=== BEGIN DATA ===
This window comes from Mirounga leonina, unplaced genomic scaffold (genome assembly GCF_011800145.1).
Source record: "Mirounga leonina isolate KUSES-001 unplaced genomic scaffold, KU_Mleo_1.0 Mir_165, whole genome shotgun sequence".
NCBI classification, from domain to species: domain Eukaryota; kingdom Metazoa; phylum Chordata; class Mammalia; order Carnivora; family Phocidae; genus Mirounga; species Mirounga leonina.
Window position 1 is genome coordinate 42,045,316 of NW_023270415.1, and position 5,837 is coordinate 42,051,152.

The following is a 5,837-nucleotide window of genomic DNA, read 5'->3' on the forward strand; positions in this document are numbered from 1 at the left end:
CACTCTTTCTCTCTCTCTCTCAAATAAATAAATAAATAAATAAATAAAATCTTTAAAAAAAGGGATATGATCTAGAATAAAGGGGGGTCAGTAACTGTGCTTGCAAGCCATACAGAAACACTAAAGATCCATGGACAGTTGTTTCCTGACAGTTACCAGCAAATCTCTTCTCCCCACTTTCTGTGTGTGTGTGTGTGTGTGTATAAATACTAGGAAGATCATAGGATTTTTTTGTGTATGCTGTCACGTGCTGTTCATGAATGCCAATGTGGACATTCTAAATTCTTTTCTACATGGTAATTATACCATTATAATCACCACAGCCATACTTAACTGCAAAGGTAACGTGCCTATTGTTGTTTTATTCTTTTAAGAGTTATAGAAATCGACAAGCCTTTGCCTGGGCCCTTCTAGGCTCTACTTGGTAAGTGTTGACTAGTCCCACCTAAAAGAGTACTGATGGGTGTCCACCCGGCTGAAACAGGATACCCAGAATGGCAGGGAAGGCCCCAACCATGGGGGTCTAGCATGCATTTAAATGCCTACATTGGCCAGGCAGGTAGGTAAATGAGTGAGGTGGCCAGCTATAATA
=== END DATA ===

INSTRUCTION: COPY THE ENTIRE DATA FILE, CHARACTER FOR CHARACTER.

This window comes from Mirounga leonina, unplaced genomic scaffold (genome assembly GCF_011800145.1).
Source record: "Mirounga leonina isolate KUSES-001 unplaced genomic scaffold, KU_Mleo_1.0 Mir_165, whole genome shotgun sequence".
NCBI classification, from domain to species: domain Eukaryota; kingdom Metazoa; phylum Chordata; class Mammalia; order Carnivora; family Phocidae; genus Mirounga; species Mirounga leonina.
Window position 1 is genome coordinate 42,045,316 of NW_023270415.1, and position 5,837 is coordinate 42,051,152.

The following is a 5,837-nucleotide window of genomic DNA, read 5'->3' on the forward strand; positions in this document are numbered from 1 at the left end:
CACTCTTTCTCTCTCTCTCTCAAATAAATAAATAAATAAATAAATAAAATCTTTAAAAAAAGGGATATGATCTAGAATAAAGGGGGGTCAGTAACTGTGCTTGCAAGCCATACAGAAACACTAAAGATCCATGGACAGTTGTTTCCTGACAGTTACCAGCAAATCTCTTCTCCCCACTTTCTGTGTGTGTGTGTGTGTGTGTATAAATACTAGGAAGATCATAGGATTTTTTTGTGTATGCTGTCACGTGCTGTTCATGAATGCCAATGTGGACATTCTAAATTCTTTTCTACATGGTAATTATACCATTATAATCACCACAGCCATACTTAACTGCAAAGGTAACGTGCCTATTGTTGTTTTATTCTTTTAAGAGTTATAGAAATCGACAAGCCTTTGCCTGGGCCCTTCTAGGCTCTACTTGGTAAGTGTTGACTAGTCCCACCTAAAAGAGTACTGATGGGTGTCCACCCGGCTGAAACAGGATACCCAGAATGGCAGGGAAGGCCCCAACCATGGGGGTCTAGCATGCATTTAAATGCCTACATTGGCCAGGCAGGTAGGTAAATGAGTGAGGTGGCCAGCTATAATA